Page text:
*All dates complied by Beau Carpenter

On this day in 1922, Mrs. Grace Ciggie Stott, the wife of missionary George Stott, died.

For 23 years, Grace and her husband labored in the city of Wenzhou, China, working closely with the China Inland Mission and Hudson Taylor.  The Stotts were truly pioneers, being the first missionaries to this city.  But they worked hard and faithful, despite hardships and trials.  And the Lord blessed them in a mighty way.  Even today, the city of Wenzhou is called the Jerusalem of China.  Of its 6 million residents, over 10% claim to be evangelical Christians.  The oldest church in the city, Chengxi Christian Church, was started by the Stotts.

In order to be used in such a mighty way, one might imagine the Stotts to be some pretty impressive people who were cut out and destined for this type of work.  But they weren’t.  George was an amputee, having lost his entire left leg in a farming incident.  He was rejected by every mission society until Taylor let him aboard.  And Grace was just a typical young woman who felt called to serve her Lord, but felt completely unworthy and unprepared.  She described the day she first felt called to China and the way she felt:

Mr. Hudson Taylor addressed a small meeting, and as I listened to Mr. Taylor’s tale of the darkness of China and the terrible need of workers there, there came a question that would be answered, “Why may not you go to tell of a Saviour’s love?” I had been converted four years, and had begun in a feeble way to serve the Lord—who had bought me —at first by tract distribution, then Sunday-school teaching. The Lord had often also graciously used me to lead many an anxious soul into the light, but up to this time I had never thought of mission work, never supposed I had any call beyond my native city of Glasgow.

For days this question kept ringing in my heart. I had no home ties, it was true ; but was I fit? Then, too, at that time I had never heard of a young girl going to a heathen land—was it practicable? This latter question I decided to ask Mr.Taylor. He saw no reason why I should not go, even though but twenty years of age, if called of God, and if called, surely the fitness would be given by Him.


Twenty-six years of Missionary work in China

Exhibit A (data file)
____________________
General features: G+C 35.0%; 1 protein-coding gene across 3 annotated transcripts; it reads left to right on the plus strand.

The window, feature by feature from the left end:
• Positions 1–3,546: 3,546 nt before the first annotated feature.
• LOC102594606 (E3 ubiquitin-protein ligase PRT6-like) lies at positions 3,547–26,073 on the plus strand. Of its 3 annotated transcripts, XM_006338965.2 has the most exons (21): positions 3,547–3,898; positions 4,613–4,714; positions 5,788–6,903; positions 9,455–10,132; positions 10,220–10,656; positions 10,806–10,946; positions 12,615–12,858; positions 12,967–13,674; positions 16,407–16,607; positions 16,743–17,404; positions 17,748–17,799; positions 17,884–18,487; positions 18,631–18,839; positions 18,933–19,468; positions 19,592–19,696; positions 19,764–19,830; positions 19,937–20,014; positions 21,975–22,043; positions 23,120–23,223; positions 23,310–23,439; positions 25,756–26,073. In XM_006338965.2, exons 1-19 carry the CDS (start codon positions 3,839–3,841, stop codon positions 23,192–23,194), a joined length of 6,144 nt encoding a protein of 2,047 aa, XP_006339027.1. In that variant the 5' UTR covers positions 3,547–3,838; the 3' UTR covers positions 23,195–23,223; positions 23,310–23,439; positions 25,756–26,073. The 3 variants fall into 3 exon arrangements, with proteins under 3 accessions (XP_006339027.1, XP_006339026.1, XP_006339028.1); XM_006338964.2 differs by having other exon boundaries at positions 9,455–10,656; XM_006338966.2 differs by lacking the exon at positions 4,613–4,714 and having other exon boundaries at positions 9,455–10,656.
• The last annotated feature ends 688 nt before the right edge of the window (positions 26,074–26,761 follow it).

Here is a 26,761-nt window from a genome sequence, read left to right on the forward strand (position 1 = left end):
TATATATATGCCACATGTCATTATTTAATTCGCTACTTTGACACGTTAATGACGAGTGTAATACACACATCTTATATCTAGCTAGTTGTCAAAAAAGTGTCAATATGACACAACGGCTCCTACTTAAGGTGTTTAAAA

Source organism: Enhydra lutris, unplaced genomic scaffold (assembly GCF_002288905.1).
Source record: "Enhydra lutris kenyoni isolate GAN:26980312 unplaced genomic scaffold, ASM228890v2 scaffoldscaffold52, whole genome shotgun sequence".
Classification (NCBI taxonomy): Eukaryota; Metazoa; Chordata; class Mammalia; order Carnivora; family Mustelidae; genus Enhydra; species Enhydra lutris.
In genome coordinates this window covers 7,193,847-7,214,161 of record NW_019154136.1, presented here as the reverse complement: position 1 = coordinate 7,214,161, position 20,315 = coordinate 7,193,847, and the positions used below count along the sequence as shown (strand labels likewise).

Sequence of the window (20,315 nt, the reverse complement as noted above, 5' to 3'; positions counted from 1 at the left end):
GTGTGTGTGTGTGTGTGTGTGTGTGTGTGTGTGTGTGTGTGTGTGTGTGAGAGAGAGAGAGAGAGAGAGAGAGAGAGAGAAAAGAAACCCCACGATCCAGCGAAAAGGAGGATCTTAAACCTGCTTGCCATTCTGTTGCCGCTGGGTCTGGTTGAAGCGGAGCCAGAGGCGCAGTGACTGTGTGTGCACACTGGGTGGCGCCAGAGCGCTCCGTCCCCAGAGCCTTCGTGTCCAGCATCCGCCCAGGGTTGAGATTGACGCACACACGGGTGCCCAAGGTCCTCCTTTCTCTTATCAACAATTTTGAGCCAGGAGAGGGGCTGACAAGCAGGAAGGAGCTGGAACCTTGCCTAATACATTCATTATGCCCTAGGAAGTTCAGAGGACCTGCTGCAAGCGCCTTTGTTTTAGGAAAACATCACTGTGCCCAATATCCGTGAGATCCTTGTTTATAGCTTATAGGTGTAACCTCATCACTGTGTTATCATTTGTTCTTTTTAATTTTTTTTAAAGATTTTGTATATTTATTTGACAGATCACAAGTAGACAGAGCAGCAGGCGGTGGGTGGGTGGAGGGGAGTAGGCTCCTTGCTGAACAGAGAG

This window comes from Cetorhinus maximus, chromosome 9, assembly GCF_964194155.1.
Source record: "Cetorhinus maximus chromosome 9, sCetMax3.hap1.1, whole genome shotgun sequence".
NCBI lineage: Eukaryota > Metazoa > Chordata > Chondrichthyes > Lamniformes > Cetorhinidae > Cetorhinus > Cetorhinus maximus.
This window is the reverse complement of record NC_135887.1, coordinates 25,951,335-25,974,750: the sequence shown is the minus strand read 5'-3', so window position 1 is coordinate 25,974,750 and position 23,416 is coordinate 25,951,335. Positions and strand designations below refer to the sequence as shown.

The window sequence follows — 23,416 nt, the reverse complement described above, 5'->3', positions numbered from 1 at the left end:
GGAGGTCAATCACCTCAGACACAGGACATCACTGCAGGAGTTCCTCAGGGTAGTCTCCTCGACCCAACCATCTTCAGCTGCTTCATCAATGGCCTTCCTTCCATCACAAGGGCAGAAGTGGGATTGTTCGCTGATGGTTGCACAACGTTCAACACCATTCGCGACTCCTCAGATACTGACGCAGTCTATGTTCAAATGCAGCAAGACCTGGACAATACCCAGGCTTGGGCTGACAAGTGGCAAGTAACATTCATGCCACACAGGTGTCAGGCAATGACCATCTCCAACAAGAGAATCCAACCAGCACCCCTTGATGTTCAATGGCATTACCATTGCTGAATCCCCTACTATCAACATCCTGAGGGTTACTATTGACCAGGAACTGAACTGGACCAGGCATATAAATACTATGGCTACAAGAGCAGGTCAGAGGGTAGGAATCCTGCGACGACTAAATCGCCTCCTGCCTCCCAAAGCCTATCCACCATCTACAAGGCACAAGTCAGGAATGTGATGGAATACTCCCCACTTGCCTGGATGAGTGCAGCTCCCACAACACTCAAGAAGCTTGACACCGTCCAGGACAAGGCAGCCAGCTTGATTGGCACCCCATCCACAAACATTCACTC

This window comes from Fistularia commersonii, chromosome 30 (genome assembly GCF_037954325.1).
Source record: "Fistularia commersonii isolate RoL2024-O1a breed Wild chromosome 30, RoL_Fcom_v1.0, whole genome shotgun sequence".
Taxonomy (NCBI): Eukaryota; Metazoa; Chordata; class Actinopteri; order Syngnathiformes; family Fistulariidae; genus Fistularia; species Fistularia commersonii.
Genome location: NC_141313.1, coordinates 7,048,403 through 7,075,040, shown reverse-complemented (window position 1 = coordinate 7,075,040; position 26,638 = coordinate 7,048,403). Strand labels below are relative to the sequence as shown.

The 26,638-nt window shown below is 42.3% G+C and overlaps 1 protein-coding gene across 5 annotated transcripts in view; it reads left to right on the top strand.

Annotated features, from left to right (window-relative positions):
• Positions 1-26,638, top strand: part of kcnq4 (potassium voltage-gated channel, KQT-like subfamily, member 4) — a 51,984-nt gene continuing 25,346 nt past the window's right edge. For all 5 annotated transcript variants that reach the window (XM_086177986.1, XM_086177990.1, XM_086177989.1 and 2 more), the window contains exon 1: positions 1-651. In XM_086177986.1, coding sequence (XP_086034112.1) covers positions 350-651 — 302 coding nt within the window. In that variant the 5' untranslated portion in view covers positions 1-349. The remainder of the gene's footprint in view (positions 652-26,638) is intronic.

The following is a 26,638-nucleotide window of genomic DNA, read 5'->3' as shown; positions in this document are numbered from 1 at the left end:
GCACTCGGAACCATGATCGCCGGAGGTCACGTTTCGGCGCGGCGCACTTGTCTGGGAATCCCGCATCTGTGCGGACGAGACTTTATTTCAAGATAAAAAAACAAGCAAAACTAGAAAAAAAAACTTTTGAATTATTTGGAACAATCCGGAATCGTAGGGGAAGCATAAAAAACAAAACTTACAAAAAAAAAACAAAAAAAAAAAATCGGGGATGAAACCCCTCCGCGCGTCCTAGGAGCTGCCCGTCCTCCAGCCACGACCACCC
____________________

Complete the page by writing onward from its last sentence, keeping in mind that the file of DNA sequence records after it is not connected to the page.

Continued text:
George Stott

On this day in 1964, Baptist Mid-Missions missionary Irene Ferrel was martyred as she was serving in the Congo.

 In the 60’s, the Jeunesse, a Marxist guerrillas rebel group, were running wild throughout the Congo.  They were notorious for going into a village, massacring everyone, and burning it to the ground.  They created an atmosphere of fear throughout the region.  And it put the missionaries in a rough place.  They wanted to stay and help the church in this time of great need, but they knew that they were massive targets for any attack, since the Marxist considered Christians to be their greatest adversaries.  So slowly, the  missionaries began to be evacuated from the country.

Missionaries Irene Ferrel and Ruth Hege were young missionary ladies who were working in a church and school in  one of the villages.  During their time in the village, they had come to love and care for these people.  The church was extremely strong and the schoo; had grown quite large.  One day, this all changed.  A plane came overhead and dropped a message for the young women:  “Are you in trouble? All missionaries have been evacuated from Mukedi. Kandala Station (a nearby mission station) burned and missionaries evacuated.  If you want to be evacuated, sit on the ground. We will send a helicopter for you.”   With a second to make a decision, they were at a lose of what to do.  They did not want to abandon the African Christians, and yet, as the only two white women in the region, they stuck out as targets, inviting attack. Hand in hand, Irene and Ruth walked to the clearing and sat. The Cessena plane dipped a wing to show that their reply was understood and zipped away.

Quickly packing everything they needed to take with them, they prepared to leave.  The church had a farewell ceremony for the women and the entire village went out to wait for the helicopter.  They waited long into the night, but it never came.  Assuming they ran into a slight problem, the woman went to bed, expecting it early the next morning.  But by then, it would be too late.

In the middle of the night, Ruth and Irene were awaken by shouts and screams.  The Jeunesse had attacked the village!  As the women ran out to escape, they found the Jeunesse pouring into their courtyard.  Irene was shot by and arrow and killed.  Ruth was beat so badly that she was knocked unconscious.  The rebels, thinking both ladies were dead, left them and went after the rest of the village.  Ruth, coming back, had to avoid and dodge the Jeunesse four days before she was rescued by the helicopter.



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